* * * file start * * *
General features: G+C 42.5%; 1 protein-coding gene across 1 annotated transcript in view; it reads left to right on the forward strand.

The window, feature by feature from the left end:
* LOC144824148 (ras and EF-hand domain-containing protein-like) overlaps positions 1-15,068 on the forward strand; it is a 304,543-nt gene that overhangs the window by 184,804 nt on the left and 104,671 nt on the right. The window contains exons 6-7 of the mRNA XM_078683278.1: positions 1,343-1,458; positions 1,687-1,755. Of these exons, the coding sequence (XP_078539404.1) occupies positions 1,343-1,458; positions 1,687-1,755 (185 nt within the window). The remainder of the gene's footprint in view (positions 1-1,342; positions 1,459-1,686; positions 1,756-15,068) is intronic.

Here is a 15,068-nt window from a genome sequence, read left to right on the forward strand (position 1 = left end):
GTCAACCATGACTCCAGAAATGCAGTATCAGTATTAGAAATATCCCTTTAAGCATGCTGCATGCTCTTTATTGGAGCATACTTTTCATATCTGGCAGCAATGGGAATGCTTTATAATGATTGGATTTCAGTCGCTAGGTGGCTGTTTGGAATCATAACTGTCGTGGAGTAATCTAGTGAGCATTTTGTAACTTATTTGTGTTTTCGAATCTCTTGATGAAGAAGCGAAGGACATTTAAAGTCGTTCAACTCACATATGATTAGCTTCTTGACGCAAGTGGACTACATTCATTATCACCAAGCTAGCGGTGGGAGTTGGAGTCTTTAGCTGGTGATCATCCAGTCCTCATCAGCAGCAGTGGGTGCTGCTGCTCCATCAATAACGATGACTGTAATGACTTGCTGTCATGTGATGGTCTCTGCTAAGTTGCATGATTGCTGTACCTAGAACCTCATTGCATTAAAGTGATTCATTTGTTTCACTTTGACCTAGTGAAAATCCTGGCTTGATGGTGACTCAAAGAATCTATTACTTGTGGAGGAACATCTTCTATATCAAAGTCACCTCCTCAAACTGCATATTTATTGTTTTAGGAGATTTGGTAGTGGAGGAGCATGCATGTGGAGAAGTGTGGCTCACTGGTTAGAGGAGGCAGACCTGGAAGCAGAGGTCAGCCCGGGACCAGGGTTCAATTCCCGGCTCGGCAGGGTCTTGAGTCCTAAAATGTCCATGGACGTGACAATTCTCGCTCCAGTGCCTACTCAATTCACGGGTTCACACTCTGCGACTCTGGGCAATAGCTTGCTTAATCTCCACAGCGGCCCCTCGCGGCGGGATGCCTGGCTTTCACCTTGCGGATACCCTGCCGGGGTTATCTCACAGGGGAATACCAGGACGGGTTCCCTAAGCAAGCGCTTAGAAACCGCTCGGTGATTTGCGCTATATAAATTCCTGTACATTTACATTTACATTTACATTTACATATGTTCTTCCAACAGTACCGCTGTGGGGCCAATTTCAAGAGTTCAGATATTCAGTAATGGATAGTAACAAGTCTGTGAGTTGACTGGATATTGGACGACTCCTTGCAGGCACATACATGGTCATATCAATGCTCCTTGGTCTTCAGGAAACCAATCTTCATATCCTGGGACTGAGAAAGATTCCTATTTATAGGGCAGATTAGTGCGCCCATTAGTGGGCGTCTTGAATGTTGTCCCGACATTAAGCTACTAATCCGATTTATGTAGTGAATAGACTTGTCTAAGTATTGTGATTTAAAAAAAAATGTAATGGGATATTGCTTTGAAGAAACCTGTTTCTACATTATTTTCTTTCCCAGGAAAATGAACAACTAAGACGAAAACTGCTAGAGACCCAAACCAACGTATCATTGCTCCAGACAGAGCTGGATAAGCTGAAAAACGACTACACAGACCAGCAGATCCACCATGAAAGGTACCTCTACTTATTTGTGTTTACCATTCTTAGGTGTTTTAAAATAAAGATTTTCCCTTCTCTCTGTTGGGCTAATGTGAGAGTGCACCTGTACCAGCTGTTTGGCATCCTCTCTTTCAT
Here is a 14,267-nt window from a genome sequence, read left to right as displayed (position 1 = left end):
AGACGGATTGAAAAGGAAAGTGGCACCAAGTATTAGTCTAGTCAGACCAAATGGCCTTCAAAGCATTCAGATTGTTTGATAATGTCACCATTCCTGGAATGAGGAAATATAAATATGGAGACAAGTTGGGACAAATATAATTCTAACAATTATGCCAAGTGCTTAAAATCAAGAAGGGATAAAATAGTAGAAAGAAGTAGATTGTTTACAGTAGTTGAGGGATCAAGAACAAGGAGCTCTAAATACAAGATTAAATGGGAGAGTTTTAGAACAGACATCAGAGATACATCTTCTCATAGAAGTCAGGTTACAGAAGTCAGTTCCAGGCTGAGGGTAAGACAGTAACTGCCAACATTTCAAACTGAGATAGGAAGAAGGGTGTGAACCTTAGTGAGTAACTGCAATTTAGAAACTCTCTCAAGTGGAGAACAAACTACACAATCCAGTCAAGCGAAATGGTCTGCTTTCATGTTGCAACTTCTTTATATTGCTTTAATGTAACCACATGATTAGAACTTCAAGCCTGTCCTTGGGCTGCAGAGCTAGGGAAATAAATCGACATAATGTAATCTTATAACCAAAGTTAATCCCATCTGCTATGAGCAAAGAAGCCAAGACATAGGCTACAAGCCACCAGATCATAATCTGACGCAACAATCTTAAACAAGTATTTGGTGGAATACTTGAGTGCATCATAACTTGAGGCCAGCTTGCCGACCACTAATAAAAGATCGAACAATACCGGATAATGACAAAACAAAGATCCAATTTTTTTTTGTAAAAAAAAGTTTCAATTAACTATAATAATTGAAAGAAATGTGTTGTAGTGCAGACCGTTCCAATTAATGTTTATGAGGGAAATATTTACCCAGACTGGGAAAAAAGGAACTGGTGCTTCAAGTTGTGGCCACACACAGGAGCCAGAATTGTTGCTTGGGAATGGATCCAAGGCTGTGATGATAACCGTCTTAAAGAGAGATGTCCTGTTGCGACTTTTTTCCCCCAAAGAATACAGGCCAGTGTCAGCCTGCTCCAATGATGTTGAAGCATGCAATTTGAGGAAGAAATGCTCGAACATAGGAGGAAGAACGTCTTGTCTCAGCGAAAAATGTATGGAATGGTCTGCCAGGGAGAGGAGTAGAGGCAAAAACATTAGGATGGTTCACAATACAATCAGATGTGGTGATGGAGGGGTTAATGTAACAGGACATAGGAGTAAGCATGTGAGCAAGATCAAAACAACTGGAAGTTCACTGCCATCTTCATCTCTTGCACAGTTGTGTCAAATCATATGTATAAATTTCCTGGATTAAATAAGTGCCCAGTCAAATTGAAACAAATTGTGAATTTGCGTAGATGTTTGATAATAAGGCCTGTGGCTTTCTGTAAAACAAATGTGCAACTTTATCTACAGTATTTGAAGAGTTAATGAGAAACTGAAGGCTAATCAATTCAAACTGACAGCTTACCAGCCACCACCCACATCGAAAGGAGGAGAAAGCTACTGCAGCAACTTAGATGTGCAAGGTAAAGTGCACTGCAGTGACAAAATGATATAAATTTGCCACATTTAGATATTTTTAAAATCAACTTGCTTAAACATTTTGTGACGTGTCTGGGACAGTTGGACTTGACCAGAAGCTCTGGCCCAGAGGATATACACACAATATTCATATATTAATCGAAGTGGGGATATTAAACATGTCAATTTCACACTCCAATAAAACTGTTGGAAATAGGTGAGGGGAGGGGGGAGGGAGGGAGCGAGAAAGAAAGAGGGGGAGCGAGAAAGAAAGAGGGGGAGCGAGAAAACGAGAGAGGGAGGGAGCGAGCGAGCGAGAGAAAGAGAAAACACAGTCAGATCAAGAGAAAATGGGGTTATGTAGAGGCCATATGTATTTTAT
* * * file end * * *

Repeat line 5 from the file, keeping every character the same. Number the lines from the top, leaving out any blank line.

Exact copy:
GTCAACCATGACTCCAGAAATGCAGTATCAGTATTAGAAATATCCCTTTAAGCATGCTGCATGCTCTTTATTGGAGCATACTTTTCATATCTGGCAGCAATGGGAATGCTTTATAATGATTGGATTTCAGTCGCTAGGTGGCTGTTTGGAATCATAACTGTCGTGGAGTAATCTAGTGAGCATTTTGTAACTTATTTGTGTTTTCGAATCTCTTGATGAAGAAGCGAAGGACATTTAAAGTCGTTCAACTCACATATGATTAGCTTCTTGACGCAAGTGGACTACATTCATTATCACCAAGCTAGCGGTGGGAGTTGGAGTCTTTAGCTGGTGATCATCCAGTCCTCATCAGCAGCAGTGGGTGCTGCTGCTCCATCAATAACGATGACTGTAATGACTTGCTGTCATGTGATGGTCTCTGCTAAGTTGCATGATTGCTGTACCTAGAACCTCATTGCATTAAAGTGATTCATTTGTTTCACTTTGACCTAGTGAAAATCCTGGCTTGATGGTGACTCAAAGAATCTATTACTTGTGGAGGAACATCTTCTATATCAAAGTCACCTCCTCAAACTGCATATTTATTGTTTTAGGAGATTTGGTAGTGGAGGAGCATGCATGTGGAGAAGTGTGGCTCACTGGTTAGAGGAGGCAGACCTGGAAGCAGAGGTCAGCCCGGGACCAGGGTTCAATTCCCGGCTCGGCAGGGTCTTGAGTCCTAAAATGTCCATGGACGTGACAATTCTCGCTCCAGTGCCTACTCAATTCACGGGTTCACACTCTGCGACTCTGGGCAATAGCTTGCTTAATCTCCACAGCGGCCCCTCGCGGCGGGATGCCTGGCTTTCACCTTGCGGATACCCTGCCGGGGTTATCTCACAGGGGAATACCAGGACGGGTTCCCTAAGCAAGCGCTTAGAAACCGCTCGGTGATTTGCGCTATATAAATTCCTGTACATTTACATTTACATTTACATTTACATATGTTCTTCCAACAGTACCGCTGTGGGGCCAATTTCAAGAGTTCAGATATTCAGTAATGGATAGTAACAAGTCTGTGAGTTGACTGGATATTGGACGACTCCTTGCAGGCACATACATGGTCATATCAATGCTCCTTGGTCTTCAGGAAACCAATCTTCATATCCTGGGACTGAGAAAGATTCCTATTTATAGGGCAGATTAGTGCGCCCATTAGTGGGCGTCTTGAATGTTGTCCCGACATTAAGCTACTAATCCGATTTATGTAGTGAATAGACTTGTCTAAGTATTGTGATTTAAAAAAAAATGTAATGGGATATTGCTTTGAAGAAACCTGTTTCTACATTATTTTCTTTCCCAGGAAAATGAACAACTAAGACGAAAACTGCTAGAGACCCAAACCAACGTATCATTGCTCCAGACAGAGCTGGATAAGCTGAAAAACGACTACACAGACCAGCAGATCCACCATGAAAGGTACCTCTACTTATTTGTGTTTACCATTCTTAGGTGTTTTAAAATAAAGATTTTCCCTTCTCTCTGTTGGGCTAATGTGAGAGTGCACCTGTACCAGCTGTTTGGCATCCTCTCTTTCAT